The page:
Game: Get Even
Developer: The Farm 51
Publisher: Bandai Namco Entertainment
Reviewed on: PS4 (Review code provided)
Get Even may be marketed as a first person action game, but to call it that would do a disservice to the ambition of the developers, as well as drastically misleading consumers. Get Even is a title which is hard to pigeonhole, and its unique structure both intrigues and frustrates in near equal measure. The best I could do is to call it a psychological thriller, but that does little to explain anything about the game as a whole. You take up the mantle of Cole Black, a common or garden hired muscle-by-numbers.
You join proceedings as Black finds himself in an unknown location, searching for a kidnapped girl. Things quickly go to pot and, one failed bomb detonation later, Black has a case of video game amnesia, waking up in an abandoned asylum. I know, I know; amnesia, a creepy asylum, muscle bound protagonist; so far, so stereotypical. What makes things a little more unique however, is that Black finds he has had a strange VR headset strapped to his head, which gives him the ability to revisit buried memories and replay them, to gather new insight. Your only guide is a sinister voice in your headset, known as Red.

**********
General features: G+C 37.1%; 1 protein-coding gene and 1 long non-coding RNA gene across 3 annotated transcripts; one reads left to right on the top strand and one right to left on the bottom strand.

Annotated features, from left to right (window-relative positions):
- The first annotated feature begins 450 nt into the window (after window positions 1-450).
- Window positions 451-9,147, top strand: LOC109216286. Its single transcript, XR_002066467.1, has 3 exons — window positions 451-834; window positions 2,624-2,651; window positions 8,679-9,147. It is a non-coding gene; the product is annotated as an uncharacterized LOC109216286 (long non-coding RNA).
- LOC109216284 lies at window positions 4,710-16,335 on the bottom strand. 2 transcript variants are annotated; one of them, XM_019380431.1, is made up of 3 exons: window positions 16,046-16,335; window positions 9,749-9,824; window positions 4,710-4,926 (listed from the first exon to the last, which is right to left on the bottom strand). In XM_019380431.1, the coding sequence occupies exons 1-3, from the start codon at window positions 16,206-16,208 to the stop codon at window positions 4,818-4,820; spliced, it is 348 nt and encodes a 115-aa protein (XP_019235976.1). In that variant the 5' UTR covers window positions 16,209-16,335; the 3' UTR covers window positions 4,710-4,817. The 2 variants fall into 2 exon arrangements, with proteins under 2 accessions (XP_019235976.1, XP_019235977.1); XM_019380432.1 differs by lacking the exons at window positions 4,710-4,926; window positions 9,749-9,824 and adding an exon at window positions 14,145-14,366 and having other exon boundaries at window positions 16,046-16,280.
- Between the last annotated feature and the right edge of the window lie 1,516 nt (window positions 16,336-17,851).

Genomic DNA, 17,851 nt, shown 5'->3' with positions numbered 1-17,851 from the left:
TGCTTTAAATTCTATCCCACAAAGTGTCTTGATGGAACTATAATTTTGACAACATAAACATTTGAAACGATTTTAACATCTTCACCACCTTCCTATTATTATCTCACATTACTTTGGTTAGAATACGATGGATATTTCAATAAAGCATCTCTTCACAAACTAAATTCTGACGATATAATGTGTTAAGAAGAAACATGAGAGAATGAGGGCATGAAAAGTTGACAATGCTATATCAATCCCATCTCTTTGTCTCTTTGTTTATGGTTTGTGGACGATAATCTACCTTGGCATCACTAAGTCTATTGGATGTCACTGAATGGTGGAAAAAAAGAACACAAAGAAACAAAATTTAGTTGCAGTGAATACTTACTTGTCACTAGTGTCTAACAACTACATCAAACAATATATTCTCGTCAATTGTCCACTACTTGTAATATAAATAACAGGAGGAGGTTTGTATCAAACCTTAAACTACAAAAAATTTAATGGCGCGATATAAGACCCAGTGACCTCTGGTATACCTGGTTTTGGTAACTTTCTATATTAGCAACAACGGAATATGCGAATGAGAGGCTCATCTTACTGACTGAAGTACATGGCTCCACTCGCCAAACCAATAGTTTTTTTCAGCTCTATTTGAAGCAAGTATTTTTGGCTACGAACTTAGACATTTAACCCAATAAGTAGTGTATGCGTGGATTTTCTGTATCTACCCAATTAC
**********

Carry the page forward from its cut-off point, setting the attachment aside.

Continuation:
It is with this headset that the player must work out what happened to the girl in the opening scene, and what events led up to that point. This involves delving into a complex web of criminals, shady cops and not-so-mad scientists. The plot is certainly gripping right from the get-go, with unanswered questions and mysterious occurrences at almost every turn. Being able to unearth and follow the clues scattered throughout your memories is the difficult part, as you try to make sense of the thoroughly complex web of information. Your choices and discoveries, or lack thereof, will influence how different moments throughout the game play out, but none have any meaningful impact on the final outcome of Get Even.